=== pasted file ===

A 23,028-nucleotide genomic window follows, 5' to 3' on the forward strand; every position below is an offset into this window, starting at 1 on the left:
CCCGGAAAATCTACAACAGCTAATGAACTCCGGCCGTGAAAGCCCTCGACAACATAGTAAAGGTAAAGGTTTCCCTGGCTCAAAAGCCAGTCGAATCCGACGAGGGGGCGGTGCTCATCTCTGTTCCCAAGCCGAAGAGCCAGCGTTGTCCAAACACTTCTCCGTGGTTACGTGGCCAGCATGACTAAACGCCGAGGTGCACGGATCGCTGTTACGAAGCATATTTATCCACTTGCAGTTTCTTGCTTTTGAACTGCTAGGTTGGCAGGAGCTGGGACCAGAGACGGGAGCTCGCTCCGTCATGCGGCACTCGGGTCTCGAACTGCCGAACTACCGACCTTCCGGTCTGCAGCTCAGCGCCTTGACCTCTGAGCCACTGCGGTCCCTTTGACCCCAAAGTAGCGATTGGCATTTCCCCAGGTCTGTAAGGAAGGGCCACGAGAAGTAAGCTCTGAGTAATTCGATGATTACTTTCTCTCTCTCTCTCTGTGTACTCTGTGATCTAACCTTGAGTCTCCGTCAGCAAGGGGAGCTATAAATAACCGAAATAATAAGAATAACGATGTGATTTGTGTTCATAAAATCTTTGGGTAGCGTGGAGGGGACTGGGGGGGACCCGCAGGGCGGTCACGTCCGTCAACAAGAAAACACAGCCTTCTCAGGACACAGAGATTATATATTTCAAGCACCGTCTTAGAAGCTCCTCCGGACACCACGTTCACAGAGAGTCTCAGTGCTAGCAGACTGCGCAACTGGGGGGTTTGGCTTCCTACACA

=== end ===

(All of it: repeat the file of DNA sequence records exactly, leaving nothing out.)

A 23,028-nucleotide genomic window follows, 5' to 3' on the forward strand; every position below is an offset into this window, starting at 1 on the left:
CCCGGAAAATCTACAACAGCTAATGAACTCCGGCCGTGAAAGCCCTCGACAACATAGTAAAGGTAAAGGTTTCCCTGGCTCAAAAGCCAGTCGAATCCGACGAGGGGGCGGTGCTCATCTCTGTTCCCAAGCCGAAGAGCCAGCGTTGTCCAAACACTTCTCCGTGGTTACGTGGCCAGCATGACTAAACGCCGAGGTGCACGGATCGCTGTTACGAAGCATATTTATCCACTTGCAGTTTCTTGCTTTTGAACTGCTAGGTTGGCAGGAGCTGGGACCAGAGACGGGAGCTCGCTCCGTCATGCGGCACTCGGGTCTCGAACTGCCGAACTACCGACCTTCCGGTCTGCAGCTCAGCGCCTTGACCTCTGAGCCACTGCGGTCCCTTTGACCCCAAAGTAGCGATTGGCATTTCCCCAGGTCTGTAAGGAAGGGCCACGAGAAGTAAGCTCTGAGTAATTCGATGATTACTTTCTCTCTCTCTCTCTGTGTACTCTGTGATCTAACCTTGAGTCTCCGTCAGCAAGGGGAGCTATAAATAACCGAAATAATAAGAATAACGATGTGATTTGTGTTCATAAAATCTTTGGGTAGCGTGGAGGGGACTGGGGGGGACCCGCAGGGCGGTCACGTCCGTCAACAAGAAAACACAGCCTTCTCAGGACACAGAGATTATATATTTCAAGCACCGTCTTAGAAGCTCCTCCGGACACCACGTTCACAGAGAGTCTCAGTGCTAGCAGACTGCGCAACTGGGGGGTTTGGCTTCCTACACA